Table 1.

Proposed theories for the pathophysiology of reperfusion injury

Oxidative stress3,5,6During ischemia, there is increased production of free radicals by local tissues and damaged mitochondria. On reperfusion, free radicals accumulate and destroy tissue because cellular antioxidants have been depleted
Intracellular calcium overload3,5ATP is depleted during ischemia. Consequently, function of membrane sodium-potassium ATPase pumps is compromised, leading to electrolyte disturbances and cell swelling. Intracellular hypercalcemia triggers pro-apoptotic signaling pathways that are further exacerbated when ATP supply is restored during reperfusion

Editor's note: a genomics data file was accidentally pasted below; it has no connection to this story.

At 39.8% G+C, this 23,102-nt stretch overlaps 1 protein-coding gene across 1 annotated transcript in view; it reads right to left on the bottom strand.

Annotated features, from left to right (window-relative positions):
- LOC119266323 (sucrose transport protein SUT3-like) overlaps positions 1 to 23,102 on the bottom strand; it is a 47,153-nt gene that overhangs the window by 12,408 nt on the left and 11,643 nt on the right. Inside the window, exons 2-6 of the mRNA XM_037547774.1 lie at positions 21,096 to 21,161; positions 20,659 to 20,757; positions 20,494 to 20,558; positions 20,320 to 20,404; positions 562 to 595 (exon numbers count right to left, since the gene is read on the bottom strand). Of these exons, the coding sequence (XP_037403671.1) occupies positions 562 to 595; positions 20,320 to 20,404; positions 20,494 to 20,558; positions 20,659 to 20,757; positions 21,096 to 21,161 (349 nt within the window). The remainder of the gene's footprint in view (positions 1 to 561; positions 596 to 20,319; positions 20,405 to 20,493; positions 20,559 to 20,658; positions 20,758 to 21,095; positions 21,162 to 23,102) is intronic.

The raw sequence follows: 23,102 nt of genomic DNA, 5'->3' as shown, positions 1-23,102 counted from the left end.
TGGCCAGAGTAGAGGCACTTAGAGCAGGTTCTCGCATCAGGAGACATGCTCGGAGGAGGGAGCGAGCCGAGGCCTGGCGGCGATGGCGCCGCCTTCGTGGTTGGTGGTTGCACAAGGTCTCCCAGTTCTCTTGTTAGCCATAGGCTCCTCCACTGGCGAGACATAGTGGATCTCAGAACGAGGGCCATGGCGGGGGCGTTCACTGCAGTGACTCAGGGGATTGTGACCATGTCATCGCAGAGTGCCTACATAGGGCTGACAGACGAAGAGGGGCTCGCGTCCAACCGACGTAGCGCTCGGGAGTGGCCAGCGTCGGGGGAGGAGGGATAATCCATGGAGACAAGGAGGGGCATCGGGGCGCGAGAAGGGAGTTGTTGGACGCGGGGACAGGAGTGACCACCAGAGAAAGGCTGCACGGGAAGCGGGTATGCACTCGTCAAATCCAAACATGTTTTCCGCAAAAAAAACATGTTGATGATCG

Inflammation3,7Macrophages and damaged tissue secrete cytokines that promote neutrophilic recruitment. During reperfusion, this leads to accelerated neutrophilic extravasation of healthy tissue
Complement activation therapy35When ischemic tissue is reperfused, immunoglobulin M antibodies that were deposited onto ischemic tissues bind to complement proteins, upregulating local inflammation. Organ dysfunction and systemic inflammatory response syndrome have been reported in cases of major surgery or traumatic injury4
  • ATP—adenosine triphosphate, ATPase—adenosine triphosphatase.